About 320 000 tickets – out of a total of 640 000 – had been sold for the FIFA Confederations Cup by the end of last month.
The kick-off takes place at Coca-Cola Park, in Johannesburg, on June 14, with the hosts, South Africa, playing Asian champions Iraq. Of the ticket sales, 55% (175 000) were requested by corporate clients and South Africans have bought 95%.
FIFA secretary general Jerome Valcke told a media briefing in Johannesburg that the world governing body was pleased with the ticket sales.
“After opening the ticket sales for the Con-federations Cup to the corporate market two months ago, we are happy with the feedback from the local business community. “We do hope that with the opening of ticket centres, we will have a similar positive response from the general public,” said Valcke.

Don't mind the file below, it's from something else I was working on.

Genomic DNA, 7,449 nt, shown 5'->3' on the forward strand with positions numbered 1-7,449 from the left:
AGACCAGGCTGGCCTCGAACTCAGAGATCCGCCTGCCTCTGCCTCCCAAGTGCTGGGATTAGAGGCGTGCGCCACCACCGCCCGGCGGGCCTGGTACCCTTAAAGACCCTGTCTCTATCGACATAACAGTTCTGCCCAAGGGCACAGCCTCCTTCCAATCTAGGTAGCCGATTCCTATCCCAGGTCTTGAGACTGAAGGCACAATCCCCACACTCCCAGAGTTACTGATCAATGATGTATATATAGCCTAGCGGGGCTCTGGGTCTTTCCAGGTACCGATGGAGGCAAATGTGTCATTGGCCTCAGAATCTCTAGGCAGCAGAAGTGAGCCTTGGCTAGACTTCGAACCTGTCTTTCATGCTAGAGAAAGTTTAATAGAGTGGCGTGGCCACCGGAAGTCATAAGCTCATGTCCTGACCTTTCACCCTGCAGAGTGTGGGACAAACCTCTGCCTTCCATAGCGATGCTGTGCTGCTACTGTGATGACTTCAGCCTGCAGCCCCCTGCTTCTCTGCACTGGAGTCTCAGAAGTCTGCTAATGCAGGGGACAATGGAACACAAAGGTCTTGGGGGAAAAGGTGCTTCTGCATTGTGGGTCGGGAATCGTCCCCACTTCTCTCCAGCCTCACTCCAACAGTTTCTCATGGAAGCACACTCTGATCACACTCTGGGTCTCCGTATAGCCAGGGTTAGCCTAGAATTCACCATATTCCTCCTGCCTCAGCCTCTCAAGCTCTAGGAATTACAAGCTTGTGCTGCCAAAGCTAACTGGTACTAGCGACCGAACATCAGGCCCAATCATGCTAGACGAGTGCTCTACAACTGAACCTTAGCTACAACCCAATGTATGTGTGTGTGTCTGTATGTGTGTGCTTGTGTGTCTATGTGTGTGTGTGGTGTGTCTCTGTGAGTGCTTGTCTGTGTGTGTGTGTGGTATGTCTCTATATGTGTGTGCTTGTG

The ticket sales centres are in Sandton, in Johannesburg; Rustenburg, in the North West; Mangaung, in Bloemfontein; and Pretoria.
The centres officially opened for business at the beginning of May and 2010 Local Organising Committee (LOC) CEO Danny Jordaan believes that the over-the-counter tickets sales will make it easier for football supporters to obtain tickets.
“By simplifying the process, we are certain South Africans will now find it easier to pur-chase their tickets and we hope this will create the necessary demand to sell out all matches for the tournament,” stressed Jordaan.
He added that the LOC wanted to ensure that as many South African football fans got to witness world-class football at the Confederations Cup while, in distinct African fashion, ensuring that the event is unique and an unforgettable experience.
Jordaan also said that contrary to media speculations about whether the elections were going to affect preparations for the Confederations Cup and the 2010 FIFA World Cupo, they did not affect any plans and were free and fair.
“By conducting successful elections, South Africa has demonstrated the extent to which its democracy has deepened and matured since 1994.”